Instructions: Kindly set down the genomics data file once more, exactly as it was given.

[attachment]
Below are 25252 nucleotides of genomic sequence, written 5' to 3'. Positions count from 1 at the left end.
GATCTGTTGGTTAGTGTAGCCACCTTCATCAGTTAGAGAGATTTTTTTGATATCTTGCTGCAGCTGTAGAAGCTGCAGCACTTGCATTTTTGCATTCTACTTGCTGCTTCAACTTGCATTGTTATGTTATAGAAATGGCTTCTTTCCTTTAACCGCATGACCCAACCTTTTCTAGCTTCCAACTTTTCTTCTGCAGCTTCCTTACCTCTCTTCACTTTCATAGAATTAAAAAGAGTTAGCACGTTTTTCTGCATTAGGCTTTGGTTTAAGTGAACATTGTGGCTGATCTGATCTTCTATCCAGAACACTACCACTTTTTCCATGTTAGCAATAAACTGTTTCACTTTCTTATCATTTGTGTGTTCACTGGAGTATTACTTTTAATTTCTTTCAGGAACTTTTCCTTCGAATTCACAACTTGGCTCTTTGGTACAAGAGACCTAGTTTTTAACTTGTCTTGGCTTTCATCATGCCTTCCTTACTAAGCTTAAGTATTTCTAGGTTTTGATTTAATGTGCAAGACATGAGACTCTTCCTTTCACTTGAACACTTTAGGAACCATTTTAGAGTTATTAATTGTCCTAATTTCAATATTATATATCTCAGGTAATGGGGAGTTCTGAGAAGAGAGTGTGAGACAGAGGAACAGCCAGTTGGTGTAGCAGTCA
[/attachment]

Below are 25252 nucleotides of genomic sequence, written 5' to 3'. Positions count from 1 at the left end.
GATCTGTTGGTTAGTGTAGCCACCTTCATCAGTTAGAGAGATTTTTTTGATATCTTGCTGCAGCTGTAGAAGCTGCAGCACTTGCATTTTTGCATTCTACTTGCTGCTTCAACTTGCATTGTTATGTTATAGAAATGGCTTCTTTCCTTTAACCGCATGACCCAACCTTTTCTAGCTTCCAACTTTTCTTCTGCAGCTTCCTTACCTCTCTTCACTTTCATAGAATTAAAAAGAGTTAGCACGTTTTTCTGCATTAGGCTTTGGTTTAAGTGAACATTGTGGCTGATCTGATCTTCTATCCAGAACACTACCACTTTTTCCATGTTAGCAATAAACTGTTTCACTTTCTTATCATTTGTGTGTTCACTGGAGTATTACTTTTAATTTCTTTCAGGAACTTTTCCTTCGAATTCACAACTTGGCTCTTTGGTACAAGAGACCTAGTTTTTAACTTGTCTTGGCTTTCATCATGCCTTCCTTACTAAGCTTAAGTATTTCTAGGTTTTGATTTAATGTGCAAGACATGAGACTCTTCCTTTCACTTGAACACTTTAGGAACCATTTTAGAGTTATTAATTGTCCTAATTTCAATATTATATATCTCAGGTAATGGGGAGTTCTGAGAAGAGAGTGTGAGACAGAGGAACAGCCAGTTGGTGTAGCAGTCA